The report from the Congressional Budget Office also said federal deficits would fall by $119 billion between 2017 and 2026 under the bill, which was approved this month by the Republican-dominated House of Representatives. The CBO score raises the stakes for Republican senators now working on their own version of the legislation.
House Republicans came under sharp criticism for passing the bill before the CBO could make its assessment. The Trump administration already has relied on the House bill’s healthcare spending cuts in its proposed federal budget.
The bill is called the American Health Care Act and would fulfill a long-running Republican goal – repealing and replacing much of former President Barack Obama’s 2010 Affordable Care Act, commonly called Obamacare. President Donald Trump, who made replacing it a key campaign promise in 2016, and other Republicans say Obamacare is too costly and creates unwarranted government interference in healthcare decisions.
Congress is aiming to pass the bill under a process called reconciliation, which requires only a simple majority of votes in the Senate, where Republicans hold a 52-48 majority, instead of 60 votes. Under those rules, all elements of the bill must have a direct budgetary impact or else they must be stricken from the legislation.
A group of 13 Republican senators led by Senate Majority Leader Mitch McConnell are expected to draft their own version of the healthcare bill in the coming months. McConnell, however, told Reuters on Wednesday he does not yet know how Republicans will have the necessary votes.
The CBO said federal deficits would fall by $119 billion between 2017 and 2026 under the Republican bill.
The bill would eliminate most Obamacare taxes that help subsidize private health coverage for individuals, roll back the government’s Medicaid health plan for the poor and disabled and replace the law’s income-based tax credits for buying medical coverage with credits based on age.
The new CBO score predicts the AHCA would cover 1 million more Americans than a previous version of the bill, which the agency estimated would have left 24 million more people uninsured than Obamacare in 2026.
In the weeks leading up to the House vote on May 4, two controversial amendments were added to the bill that ultimately helped secure its passage, including one that was added the day before the vote.
One amendment would allow states to opt out of a popular Obamacare provision that prevents insurers from charging people with pre-existing conditions higher rates, as well as one that required insurers to cover 10 essential health benefits such as maternity care and prescription drugs.
Another amendment allocates an additional $8 billion over five years to help people with pre-existing conditions cover medical costs.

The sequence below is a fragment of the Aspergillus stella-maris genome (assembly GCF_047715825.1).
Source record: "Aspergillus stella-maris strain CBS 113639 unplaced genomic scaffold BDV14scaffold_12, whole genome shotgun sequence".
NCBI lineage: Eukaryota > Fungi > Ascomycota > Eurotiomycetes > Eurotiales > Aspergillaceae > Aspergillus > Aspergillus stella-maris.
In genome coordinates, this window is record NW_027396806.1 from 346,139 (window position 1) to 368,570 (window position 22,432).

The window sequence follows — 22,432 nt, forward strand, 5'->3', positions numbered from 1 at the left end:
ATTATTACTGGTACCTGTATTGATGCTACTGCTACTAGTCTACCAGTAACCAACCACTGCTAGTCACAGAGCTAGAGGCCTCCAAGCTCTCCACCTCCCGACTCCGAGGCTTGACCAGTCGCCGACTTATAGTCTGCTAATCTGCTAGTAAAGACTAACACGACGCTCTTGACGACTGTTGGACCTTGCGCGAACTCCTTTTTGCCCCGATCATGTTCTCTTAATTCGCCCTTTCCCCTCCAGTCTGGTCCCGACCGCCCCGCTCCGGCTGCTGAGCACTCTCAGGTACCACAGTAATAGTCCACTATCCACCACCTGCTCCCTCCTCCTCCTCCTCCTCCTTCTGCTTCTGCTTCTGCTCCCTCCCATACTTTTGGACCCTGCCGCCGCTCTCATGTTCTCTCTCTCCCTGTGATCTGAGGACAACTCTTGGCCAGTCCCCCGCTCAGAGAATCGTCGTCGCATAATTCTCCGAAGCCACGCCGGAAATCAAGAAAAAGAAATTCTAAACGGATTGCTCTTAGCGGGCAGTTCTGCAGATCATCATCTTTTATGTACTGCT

Trump promised to repeal Obamacare immediately upon taking office in January but replacing the program that provided health insurance to 20 million people poses political risks.
Hospitals could lose significant revenue because far fewer people will have insurance and insurers are worried about the affordability of the tax structure and proposed major changes in Medicaid financing.
The Republicans’ first attempt at undoing Obamacare resulted in a setback for the Trump agenda in March. Conservative and moderate Republican factions in the House were opposed to the initial legislation and the leadership decided not to put it up for a vote.
They found a consensus through the opt-out amendments on pre-existing conditions, which adds $8 billion for sufferers, and the essential health benefits and passed it on May 4.
Related video: Raul Labrador at the LCSC town hall (Provided by The Daily Dot)
Idaho Republican Rep. Raul Labrador sparked outrage from his audience and online after saying “nobody dies” for lack of health care access in a town hall Friday night at Lewis-Clark State College in Lewiston, Idaho.
“You are mandating people on Medicaid accept dying. You are making a mandate that will kill people,” the audience member said, before being drowned out by Labrador’s response.
“No one wants anybody to die,” Labrador said. “You know, that line is so indefensible. Nobody dies because they don’t have access to health care.”
The line immediately drew audible outrage from the crowd, as well as ire from social media users. Labrador was similarly booed for a comment he made last month that health care isn’t a “basic human right.”
Former Republican presidential candidate Mitt Romney was fiercely criticized for a similar comment he made in 2012.
“We don’t have people that become ill, who die in their apartment because they don’t have insurance,” the former Massachusetts governor told editors of the Columbus Dispatch.
It’s unclear how many people would lose health insurance under the current version of the GOP plan, which has yet to be scored by the Congressional Budget Office.
Democrats mocked Republicans from the House floor Thursday after GOP representatives voted to pass the American Health Care Act by chanting “na-na-na-na, na-na-na-na, hey, hey, hey, goodbye,” at their counterparts.